Sherpa Woman Climbed Mount Everest 7 Times, Beating Everyone Everywhere, NBD

If you ever feel like you aren’t dedicated enough to a cause or simply don’t work out as much as you should, let this Sherpa woman who climbed Mount Everest seven times make you feel even worse about yourself. But really, Lhakpa Sherpa, 42 years old who was born in Nepal but lives in Connecticut, where she works at a 7-Eleven has all of us beat. Most recently, she reached the summit from the Tibetan side, beating her own record, and a team of eight Russian climbers who were just behind her by three hours. She’s the only woman to complete the climb so many times. I mean, goddamn.

She’s out of control dedicated to that mountain. She first climbed in 2000 and was the first Nepalese woman to ever “ascend and descend,” according to The Washington Post. Everest isn’t the only thing she’s conquered recently, either. According to a profile of the climber in Outside Magazine, she met her husband, a Romanian-American named George Dijmarescu in Nepal and they fell in love with climbing and each other. He joined her in Connecticut, since she had family there and was working towards her American citizenship. He turned out to be, allegedly, crazy abusive, so much so that Lhakpa sought help from a women’s shelter and pressed charges against him. During a civil trial during their divorce and custody agreements, court documents show that he had to be restrained. He’s since been convicted  for breach of peace against Lhakpa and served a 6 month sentence for second degree assault against her.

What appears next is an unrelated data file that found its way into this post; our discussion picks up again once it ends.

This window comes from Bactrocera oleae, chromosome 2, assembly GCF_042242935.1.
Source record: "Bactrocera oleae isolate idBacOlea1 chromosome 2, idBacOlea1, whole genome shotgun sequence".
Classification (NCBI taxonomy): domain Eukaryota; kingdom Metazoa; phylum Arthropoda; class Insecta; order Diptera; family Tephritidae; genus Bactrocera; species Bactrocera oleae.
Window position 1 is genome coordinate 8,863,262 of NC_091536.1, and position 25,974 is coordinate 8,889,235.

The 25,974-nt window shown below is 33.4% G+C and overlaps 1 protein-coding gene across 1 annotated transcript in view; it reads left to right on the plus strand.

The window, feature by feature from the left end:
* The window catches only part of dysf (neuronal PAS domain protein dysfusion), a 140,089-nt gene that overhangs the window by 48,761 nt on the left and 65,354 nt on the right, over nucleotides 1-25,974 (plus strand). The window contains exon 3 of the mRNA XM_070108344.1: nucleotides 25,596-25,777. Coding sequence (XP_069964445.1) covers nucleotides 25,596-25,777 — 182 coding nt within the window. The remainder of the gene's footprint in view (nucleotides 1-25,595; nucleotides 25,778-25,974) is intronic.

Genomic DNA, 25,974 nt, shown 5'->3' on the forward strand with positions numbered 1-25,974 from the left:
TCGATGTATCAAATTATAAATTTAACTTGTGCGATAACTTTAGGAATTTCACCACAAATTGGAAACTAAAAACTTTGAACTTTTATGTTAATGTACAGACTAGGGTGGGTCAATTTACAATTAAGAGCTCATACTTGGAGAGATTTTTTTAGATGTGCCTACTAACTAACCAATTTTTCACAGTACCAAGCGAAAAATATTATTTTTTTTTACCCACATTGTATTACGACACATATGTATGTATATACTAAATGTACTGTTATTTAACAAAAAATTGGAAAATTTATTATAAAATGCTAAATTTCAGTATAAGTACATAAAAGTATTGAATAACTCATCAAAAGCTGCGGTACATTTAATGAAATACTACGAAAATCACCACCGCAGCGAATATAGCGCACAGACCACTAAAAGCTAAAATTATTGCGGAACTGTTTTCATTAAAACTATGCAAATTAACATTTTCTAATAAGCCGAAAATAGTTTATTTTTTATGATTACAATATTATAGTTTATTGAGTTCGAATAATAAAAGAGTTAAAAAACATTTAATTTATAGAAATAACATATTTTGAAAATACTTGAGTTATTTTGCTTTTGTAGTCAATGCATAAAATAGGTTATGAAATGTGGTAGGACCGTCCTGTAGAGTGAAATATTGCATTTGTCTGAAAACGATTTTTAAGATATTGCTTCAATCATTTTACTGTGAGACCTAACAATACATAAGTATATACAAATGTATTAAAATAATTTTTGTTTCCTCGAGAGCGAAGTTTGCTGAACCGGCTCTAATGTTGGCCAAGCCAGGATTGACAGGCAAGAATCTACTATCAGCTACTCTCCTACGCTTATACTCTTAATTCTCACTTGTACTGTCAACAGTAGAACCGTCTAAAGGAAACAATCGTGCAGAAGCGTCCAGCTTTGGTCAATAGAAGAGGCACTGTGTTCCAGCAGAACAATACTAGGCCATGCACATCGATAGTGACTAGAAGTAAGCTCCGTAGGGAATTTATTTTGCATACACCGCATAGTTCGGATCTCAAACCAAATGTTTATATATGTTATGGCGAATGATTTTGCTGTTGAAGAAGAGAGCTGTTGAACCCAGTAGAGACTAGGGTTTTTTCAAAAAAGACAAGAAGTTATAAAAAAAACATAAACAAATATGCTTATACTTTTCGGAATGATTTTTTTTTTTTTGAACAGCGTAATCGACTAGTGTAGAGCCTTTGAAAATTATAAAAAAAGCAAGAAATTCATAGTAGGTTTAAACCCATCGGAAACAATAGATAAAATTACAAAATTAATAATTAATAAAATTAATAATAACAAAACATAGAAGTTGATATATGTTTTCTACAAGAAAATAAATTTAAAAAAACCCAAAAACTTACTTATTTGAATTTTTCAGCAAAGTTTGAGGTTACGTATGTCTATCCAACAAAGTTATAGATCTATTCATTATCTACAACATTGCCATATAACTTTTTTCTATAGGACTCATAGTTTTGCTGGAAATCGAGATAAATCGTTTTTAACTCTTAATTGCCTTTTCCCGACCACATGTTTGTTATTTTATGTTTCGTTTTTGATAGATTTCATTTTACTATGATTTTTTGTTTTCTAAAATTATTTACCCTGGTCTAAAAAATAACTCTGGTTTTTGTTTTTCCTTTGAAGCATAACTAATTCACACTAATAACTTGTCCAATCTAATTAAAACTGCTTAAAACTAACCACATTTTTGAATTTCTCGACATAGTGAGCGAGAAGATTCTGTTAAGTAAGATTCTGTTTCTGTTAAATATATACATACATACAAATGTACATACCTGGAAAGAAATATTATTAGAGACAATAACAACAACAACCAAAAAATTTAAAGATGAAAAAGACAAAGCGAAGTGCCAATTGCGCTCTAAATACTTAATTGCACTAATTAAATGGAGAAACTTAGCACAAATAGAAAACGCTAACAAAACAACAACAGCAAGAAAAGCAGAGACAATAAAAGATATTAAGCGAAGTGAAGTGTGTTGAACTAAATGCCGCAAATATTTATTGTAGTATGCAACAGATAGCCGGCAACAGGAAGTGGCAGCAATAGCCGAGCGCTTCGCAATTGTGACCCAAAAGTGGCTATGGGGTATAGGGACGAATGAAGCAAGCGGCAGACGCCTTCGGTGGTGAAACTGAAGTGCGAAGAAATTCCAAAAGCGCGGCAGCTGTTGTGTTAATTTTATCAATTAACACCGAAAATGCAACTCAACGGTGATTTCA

She told Outside Magazine, “I’m very sad inside, but I never show people sad. I’m all the time happy.” And hardcore. Despite her ex-husband threatening to kill her, her daughters, and himself, Lhakpa managed to return to Mount Everest and complete the climbs — all while working as a housekeeper and 7-Eleven employee in Hartford, CT. Not only has she returned to make the climbs, she’s also appealed to the Nepalese government to fund an all-female Sherpa climb. It was because of her efforts that the Nepali Women Millennium Everest Expedition set up camp in 2000 and she made her first go at the beast.

Now, she’s something of a celebrity within certain climbing circles, but generally unknown. She still lives in Connecticut but is always daydreaming about her home. She told Outside that she doesn’t have many friends in town. “I stay in house and I… God, I’m still thinking about the mountain. You know, my God, I need to go to Nepal.”